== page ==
Ohr's wife, Nellie, worked for Fusion GPS during the campaign — something Trump has tweeted about to highlight his assertions of political bias behind the Russia investigation.

Many former U.S. security officials on Thursday issued scathing rebukes to Trump for moving against Brennan. Trump's admission that he acted out of frustration with the Russia probe underscored his willingness to use his executive power to fight back against an investigation he sees as a threat to his presidency. Legal experts said the dispute may add to the evidence being reviewed by special counsel Robert Mueller.

The only question remaining is whether the collusion amounts to a "constituted criminally liable conspiracy," Brennan wrote.

Later Thursday, the retired Navy admiral who oversaw the raid that killed Osama bin Laden called Trump's moves "McCarthy-era tactics." Writing in The Washington Post, William H. McRaven said he would "consider it an honor" if Trump would revoke his clearance, as well.

"Through your actions, you have embarrassed us in the eyes of our children, humiliated us on the world stage and, worst of all, divided us as a nation," McRaven wrote.

That was followed late Thursday by the joint letter from 15 former senior intelligence officials – including Morell. They said it "has nothing to do with who should and should not hold security clearances — and everything to do with an attempt to stifle free speech."

The signees included seven former CIA directors, six former CIA deputy directors and two former national intelligence directors, James Clapper and retired Navy Adm. Denny Blair. Clapper and former CIA Director Michael Hayden have appeared on a White House list of people who may also have their security clearances revoked.

Then on Friday, 60 former CIA officials issued their own statement, joining a chorus of opposition from the intelligence community to Trump's decisions to threaten to or actually pull clearances. They said former government officials have a right to express unclassified views on national security issues without fear of being punished for doing so.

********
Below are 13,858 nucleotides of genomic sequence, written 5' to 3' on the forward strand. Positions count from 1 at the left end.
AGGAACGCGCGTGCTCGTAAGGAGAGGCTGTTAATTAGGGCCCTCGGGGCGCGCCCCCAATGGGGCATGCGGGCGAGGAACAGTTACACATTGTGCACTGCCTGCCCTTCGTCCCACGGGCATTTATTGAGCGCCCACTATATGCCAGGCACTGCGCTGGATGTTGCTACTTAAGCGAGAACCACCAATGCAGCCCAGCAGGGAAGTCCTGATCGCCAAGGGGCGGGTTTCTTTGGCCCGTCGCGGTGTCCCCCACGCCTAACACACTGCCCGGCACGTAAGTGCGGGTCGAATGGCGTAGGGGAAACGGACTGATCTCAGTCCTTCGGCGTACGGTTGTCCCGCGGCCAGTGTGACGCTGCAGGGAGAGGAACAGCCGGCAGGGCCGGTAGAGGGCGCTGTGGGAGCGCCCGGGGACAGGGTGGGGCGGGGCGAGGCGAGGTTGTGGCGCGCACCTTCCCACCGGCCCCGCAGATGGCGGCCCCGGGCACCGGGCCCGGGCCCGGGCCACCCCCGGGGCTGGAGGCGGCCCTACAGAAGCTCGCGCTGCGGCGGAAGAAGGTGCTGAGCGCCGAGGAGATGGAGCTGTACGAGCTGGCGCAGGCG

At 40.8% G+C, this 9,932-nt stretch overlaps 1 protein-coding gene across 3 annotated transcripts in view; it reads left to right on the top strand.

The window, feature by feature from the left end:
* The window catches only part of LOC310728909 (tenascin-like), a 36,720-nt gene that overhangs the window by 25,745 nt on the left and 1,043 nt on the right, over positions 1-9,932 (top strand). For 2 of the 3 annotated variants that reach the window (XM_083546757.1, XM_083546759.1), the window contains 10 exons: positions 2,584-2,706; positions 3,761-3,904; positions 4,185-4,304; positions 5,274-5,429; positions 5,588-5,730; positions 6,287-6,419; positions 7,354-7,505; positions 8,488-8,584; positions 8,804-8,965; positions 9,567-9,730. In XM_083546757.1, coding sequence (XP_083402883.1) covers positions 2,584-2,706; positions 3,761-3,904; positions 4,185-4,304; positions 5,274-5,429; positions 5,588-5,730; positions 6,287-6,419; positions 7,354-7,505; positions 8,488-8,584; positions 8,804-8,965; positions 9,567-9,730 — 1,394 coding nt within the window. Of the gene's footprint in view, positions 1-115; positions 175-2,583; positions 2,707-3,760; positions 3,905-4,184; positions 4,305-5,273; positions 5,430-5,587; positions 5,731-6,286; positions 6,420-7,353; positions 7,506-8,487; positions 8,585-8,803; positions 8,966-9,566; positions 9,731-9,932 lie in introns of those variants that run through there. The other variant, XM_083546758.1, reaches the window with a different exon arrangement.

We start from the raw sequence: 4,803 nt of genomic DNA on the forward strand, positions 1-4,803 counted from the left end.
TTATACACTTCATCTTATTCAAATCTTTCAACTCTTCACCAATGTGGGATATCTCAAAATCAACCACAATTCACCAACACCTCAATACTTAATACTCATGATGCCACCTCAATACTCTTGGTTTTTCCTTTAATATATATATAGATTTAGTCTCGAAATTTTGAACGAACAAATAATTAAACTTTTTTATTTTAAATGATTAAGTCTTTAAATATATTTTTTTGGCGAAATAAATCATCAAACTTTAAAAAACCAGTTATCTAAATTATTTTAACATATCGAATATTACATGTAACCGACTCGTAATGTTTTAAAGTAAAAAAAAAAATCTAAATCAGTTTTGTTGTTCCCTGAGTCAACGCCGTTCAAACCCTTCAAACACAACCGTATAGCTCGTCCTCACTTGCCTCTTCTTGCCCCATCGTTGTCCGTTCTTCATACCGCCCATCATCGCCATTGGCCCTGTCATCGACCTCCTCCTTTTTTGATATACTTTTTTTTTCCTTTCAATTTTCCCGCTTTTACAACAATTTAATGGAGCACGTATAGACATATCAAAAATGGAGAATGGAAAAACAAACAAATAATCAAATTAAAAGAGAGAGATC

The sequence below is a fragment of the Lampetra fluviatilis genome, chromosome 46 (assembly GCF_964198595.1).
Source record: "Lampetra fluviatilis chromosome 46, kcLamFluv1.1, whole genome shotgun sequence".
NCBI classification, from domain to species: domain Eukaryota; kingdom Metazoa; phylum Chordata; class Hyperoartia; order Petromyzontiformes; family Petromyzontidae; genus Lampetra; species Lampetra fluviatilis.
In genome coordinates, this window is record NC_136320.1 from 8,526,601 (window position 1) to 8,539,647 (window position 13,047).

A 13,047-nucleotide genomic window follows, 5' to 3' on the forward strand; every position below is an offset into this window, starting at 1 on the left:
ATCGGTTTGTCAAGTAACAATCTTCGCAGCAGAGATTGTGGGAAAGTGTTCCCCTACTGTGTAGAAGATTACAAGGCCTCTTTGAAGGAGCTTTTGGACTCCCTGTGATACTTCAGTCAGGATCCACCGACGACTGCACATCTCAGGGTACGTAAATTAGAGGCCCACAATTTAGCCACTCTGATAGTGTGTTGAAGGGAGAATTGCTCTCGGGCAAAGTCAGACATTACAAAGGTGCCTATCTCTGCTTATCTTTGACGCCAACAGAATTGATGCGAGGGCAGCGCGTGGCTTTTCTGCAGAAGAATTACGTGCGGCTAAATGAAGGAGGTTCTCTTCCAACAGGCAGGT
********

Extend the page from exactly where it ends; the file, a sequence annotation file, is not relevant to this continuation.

They said they did not necessarily concur with all the opinions expressed by Brennan, or the way in which he expressed them. But they said they believe the "country will be weakened if there is a political litmus test applied before seasoned experts are allowed to share their views."

Trump on Wednesday openly tied his decision to strip Brennan of his clearance — and threaten nearly a dozen other former and current officials — to the ongoing investigation into Russian election meddling and possible collusion with his campaign. In an interview with The Wall Street Journal, Trump again called the probe a "rigged witch hunt" and said "these people led it!"

"So I think it's something that had to be done," he said.

Attorneys said the revocation appeared to be within the president's authority. But they noted the power play also could be used to reinforce a case alleging obstruction of justice, following the president's firing of former FBI Director James Comey and his repeated tweets calling for the investigation to end.

Patrick Cotter, a former assistant U.S. attorney in the Eastern District of New York and a longtime white-collar defense attorney, said that while a prosecutor could argue that Trump's targeting of clearances was intended as a warning that "if you contribute to, participate in, support the Russia probe and I find out about it, I'm going to punish you," it is likely not obstruction in itself.

But, he said the move would be a "powerful piece of evidence" for prosecutors as part of a pattern to demonstrate an intent to use presidential power in connection with the probe.

(© 2018 WCBS 880. The Associated Press contributed to this report.)